Academic Sarah Harper says the days of a partner for life are over. But marriage isn't the only thing that will need to change as we (hopefully) enjoy our longer livesby Julian Baggini / June 5, 2017 / Leave a comment
A generation or so ago, many wished for a job for life, a spouse for life, and were happy with a home for life, a bank for life, even furniture for life. With average life expectancy now topping 81, however, all these expectations have been challenged.
Most gave up on a job for life long ago and when Sarah Harper, an Oxford Professor of Gerontology, said this week that the days of a partner for life were over, she was only repeating what many happily separated people have said before.
Familiar though such ideas are, we still haven’t entirely got to grips with how longer average lifespan is shaking up much of what we take for granted. In family life, for example, it is not just spouses who are having to rethink the repercussions of longevity. Until recently, there was a natural flow of life stages, from child, to parent, to grandparent, with each having its own responsibilities and benefits. This model was not designed for 70-year-old grandparents with parents of their own, or for fifty-something parents with legally adult children who are still in a kind of extended adolescence.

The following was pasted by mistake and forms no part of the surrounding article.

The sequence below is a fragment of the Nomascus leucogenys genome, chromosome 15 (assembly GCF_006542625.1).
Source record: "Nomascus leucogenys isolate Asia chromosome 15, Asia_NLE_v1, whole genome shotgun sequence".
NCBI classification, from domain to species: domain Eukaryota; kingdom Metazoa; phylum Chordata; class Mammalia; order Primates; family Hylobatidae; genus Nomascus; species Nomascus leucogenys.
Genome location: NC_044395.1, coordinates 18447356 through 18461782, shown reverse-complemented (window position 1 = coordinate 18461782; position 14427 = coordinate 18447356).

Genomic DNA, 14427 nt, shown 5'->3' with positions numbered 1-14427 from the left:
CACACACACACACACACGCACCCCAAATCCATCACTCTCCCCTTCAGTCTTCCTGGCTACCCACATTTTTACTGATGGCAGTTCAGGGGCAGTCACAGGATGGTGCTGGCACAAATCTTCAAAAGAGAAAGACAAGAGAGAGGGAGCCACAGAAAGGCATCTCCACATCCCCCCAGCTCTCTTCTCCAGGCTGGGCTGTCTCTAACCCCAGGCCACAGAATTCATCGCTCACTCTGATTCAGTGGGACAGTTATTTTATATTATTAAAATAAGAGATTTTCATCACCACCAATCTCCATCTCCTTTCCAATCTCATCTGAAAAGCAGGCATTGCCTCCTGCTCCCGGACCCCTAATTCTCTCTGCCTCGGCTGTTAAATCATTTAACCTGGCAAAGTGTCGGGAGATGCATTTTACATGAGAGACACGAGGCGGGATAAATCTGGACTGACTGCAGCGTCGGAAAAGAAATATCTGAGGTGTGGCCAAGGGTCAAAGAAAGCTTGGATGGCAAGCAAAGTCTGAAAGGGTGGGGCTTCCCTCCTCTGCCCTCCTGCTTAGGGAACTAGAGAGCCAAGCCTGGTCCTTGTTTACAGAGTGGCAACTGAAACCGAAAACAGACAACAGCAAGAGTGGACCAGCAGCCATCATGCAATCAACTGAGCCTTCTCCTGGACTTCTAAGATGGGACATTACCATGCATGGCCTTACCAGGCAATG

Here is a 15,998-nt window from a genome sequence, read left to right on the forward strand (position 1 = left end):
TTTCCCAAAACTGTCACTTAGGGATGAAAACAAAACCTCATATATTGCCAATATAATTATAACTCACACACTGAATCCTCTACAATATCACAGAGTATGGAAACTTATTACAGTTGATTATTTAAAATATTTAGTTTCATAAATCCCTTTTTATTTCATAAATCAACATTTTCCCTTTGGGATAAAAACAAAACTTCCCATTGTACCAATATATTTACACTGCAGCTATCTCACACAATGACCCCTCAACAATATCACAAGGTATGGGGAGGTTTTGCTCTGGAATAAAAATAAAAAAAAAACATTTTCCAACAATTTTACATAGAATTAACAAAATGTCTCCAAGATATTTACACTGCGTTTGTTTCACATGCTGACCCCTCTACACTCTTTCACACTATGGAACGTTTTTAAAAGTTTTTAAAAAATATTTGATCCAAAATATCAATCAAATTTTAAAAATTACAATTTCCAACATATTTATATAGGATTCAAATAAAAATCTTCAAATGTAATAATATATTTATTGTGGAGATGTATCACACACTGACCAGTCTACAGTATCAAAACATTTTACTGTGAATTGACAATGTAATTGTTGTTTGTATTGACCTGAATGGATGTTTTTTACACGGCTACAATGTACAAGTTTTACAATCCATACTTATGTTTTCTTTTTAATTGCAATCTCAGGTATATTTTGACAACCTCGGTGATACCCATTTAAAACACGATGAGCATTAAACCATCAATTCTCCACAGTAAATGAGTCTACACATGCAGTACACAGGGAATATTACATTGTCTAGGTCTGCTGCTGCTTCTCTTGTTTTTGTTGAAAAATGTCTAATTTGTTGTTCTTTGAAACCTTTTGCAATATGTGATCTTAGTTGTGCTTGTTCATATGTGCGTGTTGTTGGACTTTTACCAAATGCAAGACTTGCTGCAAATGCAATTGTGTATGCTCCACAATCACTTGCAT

Let’s take those young wastrels first. Why are we still so obsessed with front-loading education? “Lifelong learning” has been a buzzphrase for decades now, but we still don’t get it. Education is too often wasted on the young. Let them experiment with other things post-18 and they can go to tertiary education a bit later if they want to. Much of the money we currently spend on them should go to the quaternary or even quinary education of older people often more eager and willing to learn, and more in need of doing so.